U.S. Immigration and Customs Enforcement (ICE) recently announced that the list of science, technology, engineering, and math (STEM) degrees qualifying for extended visas has been expanded to include drug design, mathematics and computer sciences, and other disciplines. This means foreign students can remain in the U.S. for up to 17 months on an extended training program.
Why do we need these imported scientists? Consider that less than 20 percent of American university students earn degrees in science and engineering, compared to more than half of Chinese students, as detailed in a Department of Defense publication, partly from a reduction of about one-third in research funding since the 1970s. In addition, the end of Sputnik-era funding in STEM fields and education has led to a significant reshuffling of educational priorities.
Days Gone By
The 1958 National Defense Education Act (NDEA) provided US$1 billion over four years to be infused in STEM education, particularly to help academically capable students without the financial means to pursue further education, as Jennifer Jolly reported in 2009. Sadly, the STEM education initiatives of 2006 were valued at less than half the NDEA-era funding levels when adjusted for inflation, or about $3 billion.
The NDEA initiatives were designed to funnel academically talented students into STEM fields. Unfortunately, this focus may seem inappropriate in an era where inclusiveness is more highly valued than quality.
Furthermore, in the intervening 50 years, educational discipline declined sharply overall. In a typical semester, the average student spent only 12-13 hours per week studying, or about half the time of a 1960 student, according to a study reported recently in The New York Times.
Why should students work harder? The same study also showed that 36 percent of students who reported studying five or fewer hours per week still maintained an average grade point average (GPA) of 3.16.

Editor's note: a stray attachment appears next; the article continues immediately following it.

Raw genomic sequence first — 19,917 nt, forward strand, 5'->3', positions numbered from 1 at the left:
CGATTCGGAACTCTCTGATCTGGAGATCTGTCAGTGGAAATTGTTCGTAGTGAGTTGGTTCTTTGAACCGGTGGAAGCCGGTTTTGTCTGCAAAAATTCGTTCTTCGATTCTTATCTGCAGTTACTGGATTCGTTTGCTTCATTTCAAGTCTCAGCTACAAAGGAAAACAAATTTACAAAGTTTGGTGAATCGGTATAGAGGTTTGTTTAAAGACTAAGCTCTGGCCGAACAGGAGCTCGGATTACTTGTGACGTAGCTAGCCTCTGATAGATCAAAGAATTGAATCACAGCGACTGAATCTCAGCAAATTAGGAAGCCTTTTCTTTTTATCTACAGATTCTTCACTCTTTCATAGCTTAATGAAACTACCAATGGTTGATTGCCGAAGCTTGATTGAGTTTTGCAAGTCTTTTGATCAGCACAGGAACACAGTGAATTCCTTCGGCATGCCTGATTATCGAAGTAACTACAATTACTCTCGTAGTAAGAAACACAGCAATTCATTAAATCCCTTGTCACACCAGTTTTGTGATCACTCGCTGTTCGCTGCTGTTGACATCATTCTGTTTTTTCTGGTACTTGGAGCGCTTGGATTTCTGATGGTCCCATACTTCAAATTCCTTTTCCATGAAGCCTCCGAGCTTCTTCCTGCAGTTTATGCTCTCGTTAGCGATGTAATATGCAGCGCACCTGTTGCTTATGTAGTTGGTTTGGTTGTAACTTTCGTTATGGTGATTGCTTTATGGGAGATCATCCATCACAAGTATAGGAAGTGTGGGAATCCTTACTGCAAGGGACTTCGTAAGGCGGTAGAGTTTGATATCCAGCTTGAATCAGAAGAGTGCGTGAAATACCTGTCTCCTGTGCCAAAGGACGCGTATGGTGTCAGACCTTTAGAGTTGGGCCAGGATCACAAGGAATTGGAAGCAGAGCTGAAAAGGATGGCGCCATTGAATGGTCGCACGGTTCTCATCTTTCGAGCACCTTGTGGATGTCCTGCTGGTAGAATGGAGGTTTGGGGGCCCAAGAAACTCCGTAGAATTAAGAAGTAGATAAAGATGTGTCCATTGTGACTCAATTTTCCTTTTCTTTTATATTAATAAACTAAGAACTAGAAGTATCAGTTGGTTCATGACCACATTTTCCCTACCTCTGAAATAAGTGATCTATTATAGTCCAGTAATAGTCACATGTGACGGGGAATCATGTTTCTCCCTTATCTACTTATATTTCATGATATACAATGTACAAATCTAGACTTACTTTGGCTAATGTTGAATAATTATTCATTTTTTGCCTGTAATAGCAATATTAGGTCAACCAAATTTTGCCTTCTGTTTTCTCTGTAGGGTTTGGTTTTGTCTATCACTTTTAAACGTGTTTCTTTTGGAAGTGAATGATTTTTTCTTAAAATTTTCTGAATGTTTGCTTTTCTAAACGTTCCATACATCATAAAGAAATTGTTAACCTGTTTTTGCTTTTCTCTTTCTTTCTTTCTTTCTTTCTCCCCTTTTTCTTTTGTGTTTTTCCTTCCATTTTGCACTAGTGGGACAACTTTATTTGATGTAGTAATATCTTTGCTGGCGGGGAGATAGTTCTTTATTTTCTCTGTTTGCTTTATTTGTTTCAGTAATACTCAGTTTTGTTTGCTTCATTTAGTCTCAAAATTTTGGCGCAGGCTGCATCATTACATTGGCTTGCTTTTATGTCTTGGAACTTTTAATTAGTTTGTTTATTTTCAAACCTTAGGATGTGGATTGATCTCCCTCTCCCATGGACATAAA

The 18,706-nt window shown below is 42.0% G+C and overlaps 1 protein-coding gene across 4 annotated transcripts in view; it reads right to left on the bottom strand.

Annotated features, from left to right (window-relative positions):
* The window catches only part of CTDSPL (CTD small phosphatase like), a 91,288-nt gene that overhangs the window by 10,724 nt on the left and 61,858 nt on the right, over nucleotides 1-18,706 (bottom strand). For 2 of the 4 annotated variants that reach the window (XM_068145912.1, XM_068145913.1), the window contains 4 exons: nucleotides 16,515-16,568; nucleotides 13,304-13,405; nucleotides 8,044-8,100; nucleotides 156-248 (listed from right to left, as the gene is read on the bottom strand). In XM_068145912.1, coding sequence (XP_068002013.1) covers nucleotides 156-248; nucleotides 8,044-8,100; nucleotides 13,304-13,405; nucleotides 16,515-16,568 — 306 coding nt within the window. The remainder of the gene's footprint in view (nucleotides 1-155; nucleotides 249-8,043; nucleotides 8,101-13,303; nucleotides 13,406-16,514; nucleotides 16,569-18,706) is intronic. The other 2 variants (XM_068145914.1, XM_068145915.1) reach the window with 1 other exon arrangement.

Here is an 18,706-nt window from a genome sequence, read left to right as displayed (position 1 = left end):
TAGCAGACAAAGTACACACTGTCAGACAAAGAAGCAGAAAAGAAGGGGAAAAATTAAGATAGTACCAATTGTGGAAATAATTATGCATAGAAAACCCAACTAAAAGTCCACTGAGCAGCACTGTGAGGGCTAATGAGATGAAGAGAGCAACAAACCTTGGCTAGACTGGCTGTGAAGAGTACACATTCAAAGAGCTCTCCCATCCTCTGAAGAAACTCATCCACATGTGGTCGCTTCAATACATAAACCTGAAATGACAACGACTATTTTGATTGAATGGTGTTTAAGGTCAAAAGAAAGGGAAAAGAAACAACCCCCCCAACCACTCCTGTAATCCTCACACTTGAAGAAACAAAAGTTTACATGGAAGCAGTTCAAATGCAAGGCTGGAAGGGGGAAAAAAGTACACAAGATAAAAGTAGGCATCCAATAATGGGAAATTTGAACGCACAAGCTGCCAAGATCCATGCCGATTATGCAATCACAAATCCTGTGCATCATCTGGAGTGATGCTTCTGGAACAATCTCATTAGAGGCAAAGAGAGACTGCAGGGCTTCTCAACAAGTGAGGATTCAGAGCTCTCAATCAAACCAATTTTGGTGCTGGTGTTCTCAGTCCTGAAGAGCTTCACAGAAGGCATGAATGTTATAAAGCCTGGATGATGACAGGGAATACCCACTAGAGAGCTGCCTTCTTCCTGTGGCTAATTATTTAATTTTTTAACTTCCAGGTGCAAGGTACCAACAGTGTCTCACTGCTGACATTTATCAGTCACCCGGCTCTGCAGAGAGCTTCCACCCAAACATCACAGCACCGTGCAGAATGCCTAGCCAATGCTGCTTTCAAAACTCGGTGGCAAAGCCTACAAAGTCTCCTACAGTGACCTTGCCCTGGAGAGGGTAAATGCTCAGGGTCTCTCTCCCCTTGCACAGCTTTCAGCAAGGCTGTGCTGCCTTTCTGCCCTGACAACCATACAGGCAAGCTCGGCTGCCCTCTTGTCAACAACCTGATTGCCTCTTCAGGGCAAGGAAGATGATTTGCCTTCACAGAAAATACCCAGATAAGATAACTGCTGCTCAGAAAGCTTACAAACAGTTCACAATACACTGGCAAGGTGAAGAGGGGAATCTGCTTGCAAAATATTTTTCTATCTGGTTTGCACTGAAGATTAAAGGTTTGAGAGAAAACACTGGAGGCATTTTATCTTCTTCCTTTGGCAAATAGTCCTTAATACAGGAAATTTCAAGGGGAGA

For 20 years, there has been a marked trend toward grade inflation — rewarding the same achievements with higher grades. Students taking Principles of Management (managing behavior in organizations) coursework saw an increase in average GPA from 3.12 to 3.30, while students of General Chemistry 1 really got smarter, with average GPAs shooting from 1.91 to 2.72. If our chemistry students are so much more talented now, why do we have a shortage of scientists?
Have we sacrificed our national leadership in STEM initiatives to a general trend toward lowering the bar? Learning metrics focused on process instead of results have propagated a general aversion to fields where right answers do exist — the very foundation of STEM analysis. When schools promote ambiguous feel-good values like “partnership learning” at the expense of a disciplined education in rigorous analysis, a population with strong mathematical skills is the collateral damage.
To summarize the problems: We reduced funding for academically talented students to enter science while we reduced general science and development funding. Meanwhile, our university students get more bang for their study buck, spending less time with their books to earn higher grades.
The loss of discipline has led to a population without the mathematical rigor to tackle quantitative analysis. As a result, we have to flex our immigration policy so we can import analytical skills.
The 20 years of missed opportunities to invest in education will lead to another 20 years of a shortage in trained labor. Thus, to maintain the same level of national innovation, our immigration policies must bend to accommodate our needs.
Today, we can start to reverse the slide by enhancing basic mathematical skills at all levels, and funding those students with an aptitude for analysis to seek careers in STEM fields. In the interim, expect to see increased incentives to retain foreign talent. We can only hope that they will stay.